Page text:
Identifying characteristics of participants more likely to disengage from the program offers targets for engagement efforts. Participants who were younger, were male, or had less formal education were more likely to disengage from the Web-based cessation program, particularly when the program sections were delivered sequentially over time. These sub-groups could, in the future, receive programming more specifically related to their needs and interests. In another recent study examining determinants of engagement in a Dutch Web-based weight management and lifestyle program, Verheijden and colleagues [19] found significantly lower engagement among younger users but not among less educated or male users. Together, these findings suggest that engagement patterns might vary by participant matter of the programming or perhaps by culture or other characteristics of the participants. The finding that older participants from both studies were more likely to remain engaged in the Web-based programming is interesting and relevant to programming targeted to seniors.

Particular components of the intervention influenced engagement with the Web-based programming. Both a more personalized source and highly tailored efficacy expectation messages were related to engagement when the Web program offered all content in a single large package. While message source is a classic focus in communications research, it is rarely examined in smoking cessation research. In this study, the source of the message was the participant’s health maintenance organization. While members of health maintenance organizations may perceive these organizations as untrustworthy due to a lack of openness and accountability [20], it is possible that a more personable message source may convey greater trustworthiness, leading to greater interest in the program. Further analyses showed that highly tailored messages related to self-efficacy and coping strategies for cessation may have promoted greater interim success or confidence, resulting in greater program engagement.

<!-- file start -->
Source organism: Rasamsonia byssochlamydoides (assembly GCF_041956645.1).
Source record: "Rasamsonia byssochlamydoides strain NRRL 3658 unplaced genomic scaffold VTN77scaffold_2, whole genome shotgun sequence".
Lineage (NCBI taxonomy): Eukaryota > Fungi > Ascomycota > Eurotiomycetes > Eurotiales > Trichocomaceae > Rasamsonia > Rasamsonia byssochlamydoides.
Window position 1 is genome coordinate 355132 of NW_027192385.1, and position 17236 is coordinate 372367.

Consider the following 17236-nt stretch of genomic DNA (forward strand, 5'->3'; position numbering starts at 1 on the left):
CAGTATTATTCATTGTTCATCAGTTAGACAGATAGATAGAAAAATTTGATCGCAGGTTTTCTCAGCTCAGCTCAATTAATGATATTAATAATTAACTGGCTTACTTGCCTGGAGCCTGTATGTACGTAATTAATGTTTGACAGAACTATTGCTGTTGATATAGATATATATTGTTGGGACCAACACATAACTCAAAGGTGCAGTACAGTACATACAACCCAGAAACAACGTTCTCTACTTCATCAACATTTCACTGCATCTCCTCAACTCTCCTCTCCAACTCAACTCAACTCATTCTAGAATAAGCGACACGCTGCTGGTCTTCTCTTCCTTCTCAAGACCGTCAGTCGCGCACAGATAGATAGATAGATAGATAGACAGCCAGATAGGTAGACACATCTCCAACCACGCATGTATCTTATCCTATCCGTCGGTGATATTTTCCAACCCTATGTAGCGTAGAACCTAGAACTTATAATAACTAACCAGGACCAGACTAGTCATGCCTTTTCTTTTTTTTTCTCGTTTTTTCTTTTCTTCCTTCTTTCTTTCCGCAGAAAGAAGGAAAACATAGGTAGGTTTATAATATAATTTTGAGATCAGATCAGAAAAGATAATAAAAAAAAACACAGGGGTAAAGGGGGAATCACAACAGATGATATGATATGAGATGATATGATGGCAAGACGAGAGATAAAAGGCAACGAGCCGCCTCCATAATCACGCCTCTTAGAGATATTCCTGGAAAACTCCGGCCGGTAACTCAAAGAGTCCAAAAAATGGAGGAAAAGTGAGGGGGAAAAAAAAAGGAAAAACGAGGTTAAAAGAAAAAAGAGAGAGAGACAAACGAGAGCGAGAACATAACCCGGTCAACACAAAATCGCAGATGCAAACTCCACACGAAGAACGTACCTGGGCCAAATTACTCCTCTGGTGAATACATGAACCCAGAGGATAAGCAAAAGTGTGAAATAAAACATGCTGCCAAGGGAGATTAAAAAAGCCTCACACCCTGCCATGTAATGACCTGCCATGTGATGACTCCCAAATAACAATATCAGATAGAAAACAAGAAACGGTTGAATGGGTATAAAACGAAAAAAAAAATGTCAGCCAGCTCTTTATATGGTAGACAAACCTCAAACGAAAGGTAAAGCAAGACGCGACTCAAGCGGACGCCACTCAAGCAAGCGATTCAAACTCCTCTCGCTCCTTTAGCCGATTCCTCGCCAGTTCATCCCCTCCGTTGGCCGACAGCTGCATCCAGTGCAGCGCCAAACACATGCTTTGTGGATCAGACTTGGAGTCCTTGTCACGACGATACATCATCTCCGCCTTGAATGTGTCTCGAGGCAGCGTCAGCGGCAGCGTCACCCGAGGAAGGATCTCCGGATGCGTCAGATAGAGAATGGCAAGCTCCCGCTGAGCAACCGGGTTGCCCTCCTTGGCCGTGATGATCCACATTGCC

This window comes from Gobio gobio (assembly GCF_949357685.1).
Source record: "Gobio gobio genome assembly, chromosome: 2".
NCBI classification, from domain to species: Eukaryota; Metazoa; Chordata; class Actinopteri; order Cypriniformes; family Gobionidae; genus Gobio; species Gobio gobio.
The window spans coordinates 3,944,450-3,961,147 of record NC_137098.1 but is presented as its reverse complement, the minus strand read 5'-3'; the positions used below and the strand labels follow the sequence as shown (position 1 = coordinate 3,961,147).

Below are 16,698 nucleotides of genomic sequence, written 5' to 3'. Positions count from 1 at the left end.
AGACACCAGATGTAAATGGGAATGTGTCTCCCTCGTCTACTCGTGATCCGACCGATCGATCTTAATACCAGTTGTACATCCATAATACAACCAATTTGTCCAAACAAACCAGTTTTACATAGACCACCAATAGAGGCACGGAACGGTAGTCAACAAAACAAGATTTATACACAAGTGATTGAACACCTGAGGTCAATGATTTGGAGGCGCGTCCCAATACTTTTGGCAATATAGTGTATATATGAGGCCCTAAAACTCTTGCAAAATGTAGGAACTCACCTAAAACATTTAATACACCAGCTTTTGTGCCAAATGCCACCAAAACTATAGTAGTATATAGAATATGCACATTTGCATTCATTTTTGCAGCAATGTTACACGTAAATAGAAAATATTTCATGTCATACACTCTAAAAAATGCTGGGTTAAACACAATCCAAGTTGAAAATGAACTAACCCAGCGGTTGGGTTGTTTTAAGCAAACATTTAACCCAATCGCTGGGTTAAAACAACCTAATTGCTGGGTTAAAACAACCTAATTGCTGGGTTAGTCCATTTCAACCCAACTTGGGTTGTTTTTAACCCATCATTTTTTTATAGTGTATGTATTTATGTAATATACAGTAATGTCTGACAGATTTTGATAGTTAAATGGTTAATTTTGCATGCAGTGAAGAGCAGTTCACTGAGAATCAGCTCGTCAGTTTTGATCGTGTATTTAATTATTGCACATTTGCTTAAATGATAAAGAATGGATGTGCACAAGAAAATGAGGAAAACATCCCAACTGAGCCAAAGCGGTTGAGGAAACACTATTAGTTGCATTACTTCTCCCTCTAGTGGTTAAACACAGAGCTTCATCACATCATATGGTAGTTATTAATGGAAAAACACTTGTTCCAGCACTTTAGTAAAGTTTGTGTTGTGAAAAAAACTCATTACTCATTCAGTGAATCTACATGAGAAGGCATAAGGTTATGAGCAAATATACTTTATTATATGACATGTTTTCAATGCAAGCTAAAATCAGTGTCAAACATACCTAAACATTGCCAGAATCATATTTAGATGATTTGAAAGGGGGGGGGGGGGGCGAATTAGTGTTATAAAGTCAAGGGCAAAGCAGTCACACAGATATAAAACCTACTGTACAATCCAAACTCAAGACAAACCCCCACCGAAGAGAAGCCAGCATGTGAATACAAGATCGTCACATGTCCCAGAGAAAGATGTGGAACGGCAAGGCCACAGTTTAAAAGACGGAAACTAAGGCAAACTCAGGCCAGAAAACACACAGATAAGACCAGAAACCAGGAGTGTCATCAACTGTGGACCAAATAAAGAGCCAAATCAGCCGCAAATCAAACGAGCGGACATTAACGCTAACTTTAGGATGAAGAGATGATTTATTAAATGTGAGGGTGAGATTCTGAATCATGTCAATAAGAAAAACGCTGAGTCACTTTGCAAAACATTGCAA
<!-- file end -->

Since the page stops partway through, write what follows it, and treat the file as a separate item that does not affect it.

None of the individual intervention components influenced engagement when the sections of the program were distributed sequentially over a 5-week period. Since many Web-based programs are designed around a longitudinal engagement pattern, we wanted to focus further analysis on this issue, exploring the possibility that higher-depth tailoring might influence extended engagement. In a recent Web-based smoking cessation study, we found that message relevance partially mediated the influence of message tailoring on smoking cessation [6]. In other words, smokers receiving tailored versus untailored cessation materials were more likely to perceive the materials as personally relevant (ie, “written for me”), which in turn influenced greater cessation rates. In another recent study using functional magnetic resonance imaging (fMRI), we found that higher-depth tailored smoking cessation messages were associated with greater activation of a portion of the brain (medial prefrontal cortex) often associated with self-relevant activity [21].

In a path model constructed to explore this issue, perceived message relevance was associated with longitudinal program engagement. Message relevance, in turn, was influenced by greater depth of message tailoring. While other intervention strategies to influence longitudinal engagement exist (eg, email, IVR prompts), tailoring the message to specific needs and interests of the user appears to enhance perceived relevance, which in turn, appears to enhance engagement.